Dementia is not a specific disease, rather it’s an “umbrella term” and there are many diseases that fall under this umbrella.
Dementia is a general term for a decline in cognitive ability severe enough to interfere with daily life. Thinking, memory, and reasoning are examples of cognitive ability. Symptoms also might include changes in personality, mood, and behavior. Alzheimer’s Disease is the most common type seen, but others include vascular dementias, Dementia with Lewy Bodies, Fronto-temporal lobe dementia and Parkinson’s dementia. There are thought to be as many as 100 different types of dementias.
It is important to know that there are real, physical changes happening in the brain of someone with dementia. Symptoms may vary based on the type of dementia, the areas of the brain that are affected and the progression of the disease. Some people may have difficulty with speaking if their speech center is affected, while others retain the ability to speak throughout the course of their disease.
Some signs of dementia include:
- Memory loss that disrupts daily life
- Challenges in planning or problem solving
- Difficulty in completing familiar tasks at work or home
- Confusion with time or place
- Trouble understanding visual images or spatial relationships
- New problems with words in speaking or writing
- Misplacing things and losing the ability to retrace steps
- Decreased or poor judgement
- Withdrawal from work or social activities
- Changes in mood or personality
Persons with dementia are at higher risk for injury from falls, health issues and becoming lost in their surroundings due to the changes happening in the brain.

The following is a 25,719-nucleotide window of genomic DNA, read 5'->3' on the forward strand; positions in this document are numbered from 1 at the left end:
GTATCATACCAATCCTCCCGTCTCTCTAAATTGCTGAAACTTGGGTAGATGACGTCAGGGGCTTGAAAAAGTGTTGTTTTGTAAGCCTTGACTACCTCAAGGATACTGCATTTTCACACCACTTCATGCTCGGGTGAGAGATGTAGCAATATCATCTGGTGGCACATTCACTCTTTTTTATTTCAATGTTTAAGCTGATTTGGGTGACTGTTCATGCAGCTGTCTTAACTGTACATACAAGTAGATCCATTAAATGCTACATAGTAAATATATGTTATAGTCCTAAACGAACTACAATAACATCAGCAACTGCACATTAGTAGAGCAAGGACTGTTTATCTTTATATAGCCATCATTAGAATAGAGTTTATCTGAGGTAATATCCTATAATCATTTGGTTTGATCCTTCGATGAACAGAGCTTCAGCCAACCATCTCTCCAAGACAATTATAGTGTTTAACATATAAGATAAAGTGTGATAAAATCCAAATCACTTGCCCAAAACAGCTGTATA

Persons with dementia are more prone to falls due to poor judgement, visual/spatial issues, and general walking or balance problems. They may also forget to use their cane or walker, or use them incorrectly. Fall prevention is a major concern for those with dementia, as falls can lead to serious injury or death. Good lighting (including the use of nightlights), ensuring carpet is secured (don’t use throw rugs), keeping pathways clear of cords or clutter and proper fitting shoes are just some ways to prevent falls. Physical activity and exercise can improve strength and balance. Talk with your primary care doctor about how physical therapy may be able to help.
Persons with dementia are also more prone to health issues such as urinary tract infections or pneumonia. This may be caused by several reasons, such as not recognizing the symptoms of illness, or they may be poor reporters of symptoms. They frequently don’t drink enough fluids, as many have lost the thirst mechanism that makes us feel thirsty. Dehydration is a common problem, and encouraging fluid intake (if not medically restricted) is very important.
Persons with dementia are prone to wandering, as they may be confused by new surroundings. They may become lost in familiar surroundings, such as finding their way back to their house from the mailbox. They may also wander off because they think they are late for work, or are looking for an old friend. Safety measures to protect the person from wandering and becoming lost are very important. Home safety tips are available through the Alzheimer’s Association (alz.org) and programs are available such as “medic alert / safe return” through the Alzheimer’s Association that provide life saving information in case of an emergency (medicalert.org/safereturn).